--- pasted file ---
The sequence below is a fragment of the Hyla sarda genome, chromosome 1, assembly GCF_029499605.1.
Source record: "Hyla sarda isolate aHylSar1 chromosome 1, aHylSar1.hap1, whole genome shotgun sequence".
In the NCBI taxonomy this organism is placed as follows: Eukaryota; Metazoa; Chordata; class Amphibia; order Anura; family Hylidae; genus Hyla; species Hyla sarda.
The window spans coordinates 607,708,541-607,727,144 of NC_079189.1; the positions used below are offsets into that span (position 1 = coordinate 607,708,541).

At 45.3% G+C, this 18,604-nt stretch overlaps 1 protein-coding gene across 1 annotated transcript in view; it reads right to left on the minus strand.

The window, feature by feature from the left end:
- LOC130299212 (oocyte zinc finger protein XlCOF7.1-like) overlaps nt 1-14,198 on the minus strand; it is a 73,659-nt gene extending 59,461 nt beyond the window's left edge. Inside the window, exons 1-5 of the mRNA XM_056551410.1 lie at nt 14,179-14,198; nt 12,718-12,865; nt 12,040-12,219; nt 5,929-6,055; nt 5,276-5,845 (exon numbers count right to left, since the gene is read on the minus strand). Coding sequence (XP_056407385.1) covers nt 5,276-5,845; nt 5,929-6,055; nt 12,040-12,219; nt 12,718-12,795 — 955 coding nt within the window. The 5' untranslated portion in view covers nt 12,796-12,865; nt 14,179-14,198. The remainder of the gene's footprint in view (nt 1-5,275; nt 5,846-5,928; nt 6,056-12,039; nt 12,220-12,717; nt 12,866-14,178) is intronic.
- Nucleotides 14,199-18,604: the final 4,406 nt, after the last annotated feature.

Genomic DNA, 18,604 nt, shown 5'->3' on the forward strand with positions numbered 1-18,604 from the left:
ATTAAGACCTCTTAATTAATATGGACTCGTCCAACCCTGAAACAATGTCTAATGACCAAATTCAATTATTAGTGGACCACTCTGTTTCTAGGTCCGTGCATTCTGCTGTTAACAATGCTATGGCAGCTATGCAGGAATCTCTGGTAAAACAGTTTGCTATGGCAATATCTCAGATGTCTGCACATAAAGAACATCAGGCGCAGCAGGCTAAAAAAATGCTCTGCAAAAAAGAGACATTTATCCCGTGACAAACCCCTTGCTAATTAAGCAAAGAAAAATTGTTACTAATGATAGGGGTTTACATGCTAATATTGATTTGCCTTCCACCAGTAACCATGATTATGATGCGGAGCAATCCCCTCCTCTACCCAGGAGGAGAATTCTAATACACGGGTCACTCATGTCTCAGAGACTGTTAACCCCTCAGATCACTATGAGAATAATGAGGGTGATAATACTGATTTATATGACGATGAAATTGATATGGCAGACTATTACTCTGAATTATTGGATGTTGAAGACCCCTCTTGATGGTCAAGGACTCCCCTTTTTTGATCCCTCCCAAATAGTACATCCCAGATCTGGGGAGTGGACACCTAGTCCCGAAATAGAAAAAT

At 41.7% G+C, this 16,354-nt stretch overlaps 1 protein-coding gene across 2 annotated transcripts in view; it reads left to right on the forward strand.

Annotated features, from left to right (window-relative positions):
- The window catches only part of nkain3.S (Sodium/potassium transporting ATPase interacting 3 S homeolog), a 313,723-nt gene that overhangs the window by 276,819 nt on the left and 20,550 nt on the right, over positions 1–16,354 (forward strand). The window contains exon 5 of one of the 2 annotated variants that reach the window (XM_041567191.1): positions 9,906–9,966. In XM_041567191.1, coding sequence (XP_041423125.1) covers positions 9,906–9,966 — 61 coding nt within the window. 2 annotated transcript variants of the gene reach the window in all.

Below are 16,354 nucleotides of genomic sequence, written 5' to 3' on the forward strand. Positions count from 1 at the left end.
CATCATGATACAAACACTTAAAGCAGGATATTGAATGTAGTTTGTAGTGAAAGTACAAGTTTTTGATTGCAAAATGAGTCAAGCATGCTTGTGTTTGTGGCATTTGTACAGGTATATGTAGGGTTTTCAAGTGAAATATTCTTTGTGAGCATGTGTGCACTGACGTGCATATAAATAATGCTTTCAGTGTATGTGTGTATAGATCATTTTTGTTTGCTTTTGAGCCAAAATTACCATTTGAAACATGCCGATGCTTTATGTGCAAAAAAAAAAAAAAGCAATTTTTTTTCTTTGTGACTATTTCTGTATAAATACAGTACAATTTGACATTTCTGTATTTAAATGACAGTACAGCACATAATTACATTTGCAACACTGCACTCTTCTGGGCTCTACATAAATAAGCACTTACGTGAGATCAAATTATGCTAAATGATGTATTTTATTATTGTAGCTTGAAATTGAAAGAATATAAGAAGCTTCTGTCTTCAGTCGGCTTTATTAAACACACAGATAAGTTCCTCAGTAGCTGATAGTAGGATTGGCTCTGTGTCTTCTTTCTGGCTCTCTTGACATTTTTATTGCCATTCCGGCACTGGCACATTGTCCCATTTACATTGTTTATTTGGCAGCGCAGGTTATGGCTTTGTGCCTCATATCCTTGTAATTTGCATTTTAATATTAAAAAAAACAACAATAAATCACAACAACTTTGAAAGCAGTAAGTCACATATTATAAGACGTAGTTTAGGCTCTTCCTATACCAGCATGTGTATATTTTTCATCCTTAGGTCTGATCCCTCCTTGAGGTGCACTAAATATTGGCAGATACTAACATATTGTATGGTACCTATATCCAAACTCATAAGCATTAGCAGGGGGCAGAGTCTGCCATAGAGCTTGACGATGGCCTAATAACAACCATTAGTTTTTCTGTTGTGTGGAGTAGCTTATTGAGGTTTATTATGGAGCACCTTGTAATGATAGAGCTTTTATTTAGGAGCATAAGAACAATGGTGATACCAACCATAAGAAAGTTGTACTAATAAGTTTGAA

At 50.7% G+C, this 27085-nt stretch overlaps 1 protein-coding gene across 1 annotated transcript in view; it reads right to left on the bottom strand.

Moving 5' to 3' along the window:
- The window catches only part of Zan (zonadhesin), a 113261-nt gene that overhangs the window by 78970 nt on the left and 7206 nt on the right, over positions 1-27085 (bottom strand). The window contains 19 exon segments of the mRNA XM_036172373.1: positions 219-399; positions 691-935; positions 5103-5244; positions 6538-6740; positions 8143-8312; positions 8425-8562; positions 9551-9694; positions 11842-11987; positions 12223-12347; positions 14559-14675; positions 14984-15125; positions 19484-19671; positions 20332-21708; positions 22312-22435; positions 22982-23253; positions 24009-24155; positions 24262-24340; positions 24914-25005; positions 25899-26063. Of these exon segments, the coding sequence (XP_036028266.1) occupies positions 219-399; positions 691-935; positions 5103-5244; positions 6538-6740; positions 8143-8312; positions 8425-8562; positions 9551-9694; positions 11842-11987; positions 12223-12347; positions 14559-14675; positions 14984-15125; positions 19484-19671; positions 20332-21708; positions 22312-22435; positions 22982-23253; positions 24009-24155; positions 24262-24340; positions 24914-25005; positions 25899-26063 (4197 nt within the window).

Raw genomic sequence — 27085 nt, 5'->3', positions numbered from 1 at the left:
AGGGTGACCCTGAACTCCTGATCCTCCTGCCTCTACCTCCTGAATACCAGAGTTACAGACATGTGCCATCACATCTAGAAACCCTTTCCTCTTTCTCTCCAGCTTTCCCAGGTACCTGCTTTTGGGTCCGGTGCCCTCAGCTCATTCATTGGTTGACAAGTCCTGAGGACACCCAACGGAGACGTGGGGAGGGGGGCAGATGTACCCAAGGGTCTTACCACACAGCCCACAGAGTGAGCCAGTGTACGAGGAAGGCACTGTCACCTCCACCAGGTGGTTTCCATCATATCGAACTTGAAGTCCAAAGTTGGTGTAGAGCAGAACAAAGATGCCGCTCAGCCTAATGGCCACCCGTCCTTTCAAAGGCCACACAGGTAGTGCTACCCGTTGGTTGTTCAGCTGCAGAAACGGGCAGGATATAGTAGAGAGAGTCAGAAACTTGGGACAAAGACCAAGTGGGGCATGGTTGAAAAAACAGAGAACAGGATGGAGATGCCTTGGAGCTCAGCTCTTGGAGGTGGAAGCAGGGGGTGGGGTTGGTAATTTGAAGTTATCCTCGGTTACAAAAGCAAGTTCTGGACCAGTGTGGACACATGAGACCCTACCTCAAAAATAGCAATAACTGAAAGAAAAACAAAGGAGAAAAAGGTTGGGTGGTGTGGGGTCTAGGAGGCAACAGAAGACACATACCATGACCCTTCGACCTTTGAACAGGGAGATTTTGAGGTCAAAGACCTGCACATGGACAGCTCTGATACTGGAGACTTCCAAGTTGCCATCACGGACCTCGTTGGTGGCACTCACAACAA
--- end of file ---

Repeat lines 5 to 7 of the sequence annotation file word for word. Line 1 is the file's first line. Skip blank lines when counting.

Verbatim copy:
At 45.3% G+C, this 18,604-nt stretch overlaps 1 protein-coding gene across 1 annotated transcript in view; it reads right to left on the minus strand.

The window, feature by feature from the left end:
- LOC130299212 (oocyte zinc finger protein XlCOF7.1-like) overlaps nt 1-14,198 on the minus strand; it is a 73,659-nt gene extending 59,461 nt beyond the window's left edge. Inside the window, exons 1-5 of the mRNA XM_056551410.1 lie at nt 14,179-14,198; nt 12,718-12,865; nt 12,040-12,219; nt 5,929-6,055; nt 5,276-5,845 (exon numbers count right to left, since the gene is read on the minus strand). Coding sequence (XP_056407385.1) covers nt 5,276-5,845; nt 5,929-6,055; nt 12,040-12,219; nt 12,718-12,795 — 955 coding nt within the window. The 5' untranslated portion in view covers nt 12,796-12,865; nt 14,179-14,198. The remainder of the gene's footprint in view (nt 1-5,275; nt 5,846-5,928; nt 6,056-12,039; nt 12,220-12,717; nt 12,866-14,178) is intronic.